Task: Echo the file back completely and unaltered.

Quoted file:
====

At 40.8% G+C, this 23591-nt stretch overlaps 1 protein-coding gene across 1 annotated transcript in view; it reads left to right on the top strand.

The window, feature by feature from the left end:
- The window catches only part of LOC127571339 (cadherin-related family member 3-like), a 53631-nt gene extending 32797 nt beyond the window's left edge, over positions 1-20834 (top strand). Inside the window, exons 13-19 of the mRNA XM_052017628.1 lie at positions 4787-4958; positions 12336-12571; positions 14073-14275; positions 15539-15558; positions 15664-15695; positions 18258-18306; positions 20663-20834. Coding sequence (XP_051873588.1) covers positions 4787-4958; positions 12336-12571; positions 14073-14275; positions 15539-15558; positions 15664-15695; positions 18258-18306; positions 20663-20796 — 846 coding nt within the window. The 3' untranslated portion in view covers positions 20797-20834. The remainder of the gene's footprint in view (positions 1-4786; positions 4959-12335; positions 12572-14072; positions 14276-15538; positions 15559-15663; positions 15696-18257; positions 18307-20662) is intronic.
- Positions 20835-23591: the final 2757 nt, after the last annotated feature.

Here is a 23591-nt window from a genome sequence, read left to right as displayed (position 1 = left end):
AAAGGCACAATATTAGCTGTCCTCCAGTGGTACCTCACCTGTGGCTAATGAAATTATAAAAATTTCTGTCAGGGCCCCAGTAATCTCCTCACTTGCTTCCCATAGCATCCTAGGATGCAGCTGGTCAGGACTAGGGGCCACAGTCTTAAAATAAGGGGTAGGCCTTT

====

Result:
At 40.8% G+C, this 23591-nt stretch overlaps 1 protein-coding gene across 1 annotated transcript in view; it reads left to right on the top strand.

The window, feature by feature from the left end:
- The window catches only part of LOC127571339 (cadherin-related family member 3-like), a 53631-nt gene extending 32797 nt beyond the window's left edge, over positions 1-20834 (top strand). Inside the window, exons 13-19 of the mRNA XM_052017628.1 lie at positions 4787-4958; positions 12336-12571; positions 14073-14275; positions 15539-15558; positions 15664-15695; positions 18258-18306; positions 20663-20834. Coding sequence (XP_051873588.1) covers positions 4787-4958; positions 12336-12571; positions 14073-14275; positions 15539-15558; positions 15664-15695; positions 18258-18306; positions 20663-20796 — 846 coding nt within the window. The 3' untranslated portion in view covers positions 20797-20834. The remainder of the gene's footprint in view (positions 1-4786; positions 4959-12335; positions 12572-14072; positions 14276-15538; positions 15559-15663; positions 15696-18257; positions 18307-20662) is intronic.
- Positions 20835-23591: the final 2757 nt, after the last annotated feature.

Here is a 23591-nt window from a genome sequence, read left to right as displayed (position 1 = left end):
AAAGGCACAATATTAGCTGTCCTCCAGTGGTACCTCACCTGTGGCTAATGAAATTATAAAAATTTCTGTCAGGGCCCCAGTAATCTCCTCACTTGCTTCCCATAGCATCCTAGGATGCAGCTGGTCAGGACTAGGGGCCACAGTCTTAAAATAAGGGGTAGGCCTTT